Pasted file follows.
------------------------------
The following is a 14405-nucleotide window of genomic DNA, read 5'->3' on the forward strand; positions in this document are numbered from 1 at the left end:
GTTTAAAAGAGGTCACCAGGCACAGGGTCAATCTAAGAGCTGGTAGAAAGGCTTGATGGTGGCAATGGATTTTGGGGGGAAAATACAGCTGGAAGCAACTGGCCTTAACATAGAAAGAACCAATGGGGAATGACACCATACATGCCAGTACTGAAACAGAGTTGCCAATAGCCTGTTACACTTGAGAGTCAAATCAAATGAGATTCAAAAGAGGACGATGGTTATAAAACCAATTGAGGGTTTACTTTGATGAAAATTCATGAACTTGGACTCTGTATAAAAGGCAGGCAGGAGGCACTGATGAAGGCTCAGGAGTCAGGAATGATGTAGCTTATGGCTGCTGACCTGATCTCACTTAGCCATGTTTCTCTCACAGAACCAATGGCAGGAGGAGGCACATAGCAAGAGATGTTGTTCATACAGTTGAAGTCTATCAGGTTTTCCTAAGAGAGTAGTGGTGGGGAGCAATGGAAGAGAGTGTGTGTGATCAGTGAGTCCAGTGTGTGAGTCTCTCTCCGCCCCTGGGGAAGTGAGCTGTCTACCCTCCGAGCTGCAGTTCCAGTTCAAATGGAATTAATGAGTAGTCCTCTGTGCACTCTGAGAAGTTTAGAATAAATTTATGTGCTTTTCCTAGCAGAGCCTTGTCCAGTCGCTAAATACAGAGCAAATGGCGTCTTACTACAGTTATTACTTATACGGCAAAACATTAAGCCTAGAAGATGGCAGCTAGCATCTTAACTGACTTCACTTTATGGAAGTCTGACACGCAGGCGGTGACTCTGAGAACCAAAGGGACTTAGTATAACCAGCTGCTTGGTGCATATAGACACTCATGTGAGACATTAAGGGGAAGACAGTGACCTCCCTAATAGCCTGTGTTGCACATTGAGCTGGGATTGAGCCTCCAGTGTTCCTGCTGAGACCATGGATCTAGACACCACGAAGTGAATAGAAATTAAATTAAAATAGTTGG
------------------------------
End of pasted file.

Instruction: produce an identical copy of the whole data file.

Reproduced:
The following is a 14405-nucleotide window of genomic DNA, read 5'->3' on the forward strand; positions in this document are numbered from 1 at the left end:
GTTTAAAAGAGGTCACCAGGCACAGGGTCAATCTAAGAGCTGGTAGAAAGGCTTGATGGTGGCAATGGATTTTGGGGGGAAAATACAGCTGGAAGCAACTGGCCTTAACATAGAAAGAACCAATGGGGAATGACACCATACATGCCAGTACTGAAACAGAGTTGCCAATAGCCTGTTACACTTGAGAGTCAAATCAAATGAGATTCAAAAGAGGACGATGGTTATAAAACCAATTGAGGGTTTACTTTGATGAAAATTCATGAACTTGGACTCTGTATAAAAGGCAGGCAGGAGGCACTGATGAAGGCTCAGGAGTCAGGAATGATGTAGCTTATGGCTGCTGACCTGATCTCACTTAGCCATGTTTCTCTCACAGAACCAATGGCAGGAGGAGGCACATAGCAAGAGATGTTGTTCATACAGTTGAAGTCTATCAGGTTTTCCTAAGAGAGTAGTGGTGGGGAGCAATGGAAGAGAGTGTGTGTGATCAGTGAGTCCAGTGTGTGAGTCTCTCTCCGCCCCTGGGGAAGTGAGCTGTCTACCCTCCGAGCTGCAGTTCCAGTTCAAATGGAATTAATGAGTAGTCCTCTGTGCACTCTGAGAAGTTTAGAATAAATTTATGTGCTTTTCCTAGCAGAGCCTTGTCCAGTCGCTAAATACAGAGCAAATGGCGTCTTACTACAGTTATTACTTATACGGCAAAACATTAAGCCTAGAAGATGGCAGCTAGCATCTTAACTGACTTCACTTTATGGAAGTCTGACACGCAGGCGGTGACTCTGAGAACCAAAGGGACTTAGTATAACCAGCTGCTTGGTGCATATAGACACTCATGTGAGACATTAAGGGGAAGACAGTGACCTCCCTAATAGCCTGTGTTGCACATTGAGCTGGGATTGAGCCTCCAGTGTTCCTGCTGAGACCATGGATCTAGACACCACGAAGTGAATAGAAATTAAATTAAAATAGTTGG